Making a will, or updating an existing one, is the right thing to do

There is nothing like writing a will to smack you with a hefty dose of recognizing your own mortality. As I prepared to have surgery to replace my bum knee, my partner and I decided we probably ought to get our paperwork in order in case anything unforeseen happened.

Both of us had made wills previously. But they were more than 20 years old, so it was time to update them, and we needed to get the Medical Power of Attorney paperwork together, as well.

So we scheduled an appointment with our attorney, and last Monday morning we showed up to review everything and sign all the papers. There were a lot of papers.

Here in Texas, even though he and I have lived together for more than 26 years, we are legally strangers.

Therefore, we needed half a dozen documents to make sure that the Great State of Texas doesn’t meddle in our business should one or both of us die.

If we were married, this would be simpler. But marriage is something we haven’t done — for a variety of reasons, including the whole heteronormative aspects of it. Nevertheless, we wanted to get things in order.

Luckily. we engaged a very good and very LGBTQ-friendly attorney, Rebecca Covell, who gently walked us through the process and made sure our wishes were asserted in legalese so things would go well with state authorities.

What really gob-smacked me was how much we had forgotten to consider. For example, what would happen to our cat, Merlin? We had to find a willing trustee to take care of him should we both move on before he did.

Again, luckily, I found a friend who knows cats and who graciously agreed to be his godparent.

And then there is the matter of passwords. Both of us have dozens of accounts and social media apps that all require passwords. Neither of us knew each other’s usernames or passwords. This could be a big problem when a surviving partner needs to get into a computer or bank account or social media account.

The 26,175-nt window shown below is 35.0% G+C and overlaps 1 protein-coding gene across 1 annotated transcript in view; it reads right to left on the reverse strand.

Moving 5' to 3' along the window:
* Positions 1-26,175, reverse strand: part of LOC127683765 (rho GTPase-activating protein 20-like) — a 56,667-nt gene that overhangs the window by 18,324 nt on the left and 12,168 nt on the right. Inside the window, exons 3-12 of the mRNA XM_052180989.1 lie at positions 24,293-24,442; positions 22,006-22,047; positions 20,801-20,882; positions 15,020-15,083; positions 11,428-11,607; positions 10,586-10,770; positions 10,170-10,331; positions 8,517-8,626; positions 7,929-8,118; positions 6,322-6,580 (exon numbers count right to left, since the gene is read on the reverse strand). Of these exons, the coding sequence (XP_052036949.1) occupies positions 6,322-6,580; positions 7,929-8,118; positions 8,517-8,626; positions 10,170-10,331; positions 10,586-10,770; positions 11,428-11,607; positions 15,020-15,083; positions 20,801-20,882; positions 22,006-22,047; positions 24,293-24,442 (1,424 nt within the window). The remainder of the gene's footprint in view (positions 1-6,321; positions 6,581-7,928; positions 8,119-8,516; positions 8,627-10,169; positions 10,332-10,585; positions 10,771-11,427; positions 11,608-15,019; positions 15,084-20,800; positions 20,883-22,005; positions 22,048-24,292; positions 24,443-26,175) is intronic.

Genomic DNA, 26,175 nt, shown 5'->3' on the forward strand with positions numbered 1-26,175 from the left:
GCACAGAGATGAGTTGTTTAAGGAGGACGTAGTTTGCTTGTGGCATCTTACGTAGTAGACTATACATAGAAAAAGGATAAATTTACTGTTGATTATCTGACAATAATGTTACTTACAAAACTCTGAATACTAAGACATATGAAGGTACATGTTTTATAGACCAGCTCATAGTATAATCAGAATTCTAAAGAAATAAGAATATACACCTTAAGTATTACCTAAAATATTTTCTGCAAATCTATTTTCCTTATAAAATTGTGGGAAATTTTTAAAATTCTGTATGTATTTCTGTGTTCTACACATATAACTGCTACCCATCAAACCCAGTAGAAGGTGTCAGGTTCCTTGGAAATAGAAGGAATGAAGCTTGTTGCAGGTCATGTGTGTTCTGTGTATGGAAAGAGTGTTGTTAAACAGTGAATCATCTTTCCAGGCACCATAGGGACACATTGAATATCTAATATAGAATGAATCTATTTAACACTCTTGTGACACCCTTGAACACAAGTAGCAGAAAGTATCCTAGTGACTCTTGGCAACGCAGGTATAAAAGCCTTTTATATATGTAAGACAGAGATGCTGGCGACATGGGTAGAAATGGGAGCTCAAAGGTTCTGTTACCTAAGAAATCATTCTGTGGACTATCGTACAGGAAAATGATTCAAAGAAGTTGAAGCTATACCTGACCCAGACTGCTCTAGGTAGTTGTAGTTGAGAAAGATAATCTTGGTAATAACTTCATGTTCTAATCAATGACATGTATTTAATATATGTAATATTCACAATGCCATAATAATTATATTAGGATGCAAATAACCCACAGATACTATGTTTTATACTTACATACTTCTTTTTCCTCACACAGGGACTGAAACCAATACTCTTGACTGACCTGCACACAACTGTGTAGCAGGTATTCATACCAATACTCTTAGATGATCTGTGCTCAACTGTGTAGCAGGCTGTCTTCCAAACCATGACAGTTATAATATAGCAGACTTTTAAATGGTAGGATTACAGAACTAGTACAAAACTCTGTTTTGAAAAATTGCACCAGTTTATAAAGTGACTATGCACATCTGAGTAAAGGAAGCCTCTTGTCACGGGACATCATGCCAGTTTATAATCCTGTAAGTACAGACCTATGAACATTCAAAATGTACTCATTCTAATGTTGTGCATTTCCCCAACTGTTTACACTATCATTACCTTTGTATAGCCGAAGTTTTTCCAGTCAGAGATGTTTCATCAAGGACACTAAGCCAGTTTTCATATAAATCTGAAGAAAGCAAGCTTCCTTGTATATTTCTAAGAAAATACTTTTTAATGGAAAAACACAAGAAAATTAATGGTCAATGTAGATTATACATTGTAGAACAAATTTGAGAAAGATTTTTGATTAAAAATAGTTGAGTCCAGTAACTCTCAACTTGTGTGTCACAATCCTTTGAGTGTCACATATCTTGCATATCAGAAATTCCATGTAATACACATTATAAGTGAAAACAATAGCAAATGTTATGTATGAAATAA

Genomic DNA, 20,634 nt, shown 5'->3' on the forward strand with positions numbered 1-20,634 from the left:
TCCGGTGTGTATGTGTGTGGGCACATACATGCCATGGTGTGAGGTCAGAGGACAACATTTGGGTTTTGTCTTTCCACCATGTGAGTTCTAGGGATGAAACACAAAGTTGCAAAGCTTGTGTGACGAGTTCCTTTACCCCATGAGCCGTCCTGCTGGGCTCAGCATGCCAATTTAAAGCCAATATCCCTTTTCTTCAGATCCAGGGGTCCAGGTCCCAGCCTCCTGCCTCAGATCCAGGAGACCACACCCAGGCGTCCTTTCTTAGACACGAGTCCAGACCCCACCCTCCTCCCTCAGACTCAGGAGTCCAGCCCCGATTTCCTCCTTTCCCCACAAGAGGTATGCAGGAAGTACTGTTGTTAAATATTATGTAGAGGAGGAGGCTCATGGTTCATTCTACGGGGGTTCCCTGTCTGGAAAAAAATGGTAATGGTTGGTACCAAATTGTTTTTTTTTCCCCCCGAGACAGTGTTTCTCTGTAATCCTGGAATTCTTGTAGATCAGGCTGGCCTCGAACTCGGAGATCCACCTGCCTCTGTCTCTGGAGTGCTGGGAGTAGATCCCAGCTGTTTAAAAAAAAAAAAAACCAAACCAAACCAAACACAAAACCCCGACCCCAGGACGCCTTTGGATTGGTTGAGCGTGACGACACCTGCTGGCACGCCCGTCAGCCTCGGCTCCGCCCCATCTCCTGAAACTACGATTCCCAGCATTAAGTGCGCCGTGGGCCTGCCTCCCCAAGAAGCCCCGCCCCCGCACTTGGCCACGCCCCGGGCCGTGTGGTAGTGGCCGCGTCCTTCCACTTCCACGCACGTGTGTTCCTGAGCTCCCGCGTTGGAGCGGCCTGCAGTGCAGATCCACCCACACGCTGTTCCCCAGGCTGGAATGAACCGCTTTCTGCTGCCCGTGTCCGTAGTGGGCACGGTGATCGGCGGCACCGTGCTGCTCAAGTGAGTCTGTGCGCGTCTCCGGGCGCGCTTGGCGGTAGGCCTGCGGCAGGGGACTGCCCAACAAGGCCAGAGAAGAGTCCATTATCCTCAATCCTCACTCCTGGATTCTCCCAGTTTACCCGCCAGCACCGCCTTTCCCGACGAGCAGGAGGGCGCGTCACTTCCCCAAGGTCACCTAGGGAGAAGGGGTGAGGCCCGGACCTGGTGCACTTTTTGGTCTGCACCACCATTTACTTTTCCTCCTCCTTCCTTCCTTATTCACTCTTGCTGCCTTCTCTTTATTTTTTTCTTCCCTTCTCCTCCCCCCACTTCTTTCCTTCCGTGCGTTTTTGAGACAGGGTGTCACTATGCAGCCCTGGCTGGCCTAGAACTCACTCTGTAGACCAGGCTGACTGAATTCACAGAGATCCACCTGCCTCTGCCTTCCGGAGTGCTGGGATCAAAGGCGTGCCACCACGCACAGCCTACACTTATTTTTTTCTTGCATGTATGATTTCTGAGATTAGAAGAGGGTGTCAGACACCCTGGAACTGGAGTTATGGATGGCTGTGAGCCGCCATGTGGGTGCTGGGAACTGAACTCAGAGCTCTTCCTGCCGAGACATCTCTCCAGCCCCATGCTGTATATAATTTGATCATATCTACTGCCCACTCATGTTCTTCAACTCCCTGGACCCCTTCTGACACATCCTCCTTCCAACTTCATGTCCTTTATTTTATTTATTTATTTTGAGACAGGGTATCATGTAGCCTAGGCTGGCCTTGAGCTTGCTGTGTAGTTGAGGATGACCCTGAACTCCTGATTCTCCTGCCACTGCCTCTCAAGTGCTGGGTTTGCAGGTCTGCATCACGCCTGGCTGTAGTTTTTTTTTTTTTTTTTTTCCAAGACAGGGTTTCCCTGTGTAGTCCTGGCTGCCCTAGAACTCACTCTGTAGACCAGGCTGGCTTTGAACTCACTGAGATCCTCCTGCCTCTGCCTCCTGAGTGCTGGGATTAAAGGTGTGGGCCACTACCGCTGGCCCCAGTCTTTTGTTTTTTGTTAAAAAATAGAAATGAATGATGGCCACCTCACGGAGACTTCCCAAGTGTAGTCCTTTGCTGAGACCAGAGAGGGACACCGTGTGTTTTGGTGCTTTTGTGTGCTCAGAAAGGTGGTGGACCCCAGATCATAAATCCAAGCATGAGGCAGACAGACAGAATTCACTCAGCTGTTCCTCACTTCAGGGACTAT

So we began the process of creating a list of accounts, usernames and passwords that would be locked away with our other legal documents in case of calamity. Without these, managing an estate or, frankly, just letting friends know what was happening would be a royal pain.

Then there was the matter of bank accounts. Neither of us had set up a POD (Pay On Death) for our accounts.

That’s a happy little acronym, but an important one.

When my mother passed away many years ago, I was executor of her will. But because she didn’t have a POD on her bank accounts, I had to cover everything out of my pocket until the will was probated.

And finally — that word probate!

My mother was a frugal woman, and she decided to use a boilerplate will she found in a book somewhere. It was all notarized and signed, but because one word was missing in it — one word — it took a court appearance and several months of haggling to get things settled. A court battle is not the way you want to remember a loved one.

The moral of this story? Thinking about one’s demise is never fun and, honestly, mortality is a bitch. But that shouldn’t stop you from buckling up and getting things done to make life easier for the people you love when you are no longer here.

It is a lot of work, but it’s worth it in peace of mind. Doing the “adulting” thing is never easy, even if you are an old curmudgeon like me, but it’s the right thing to do.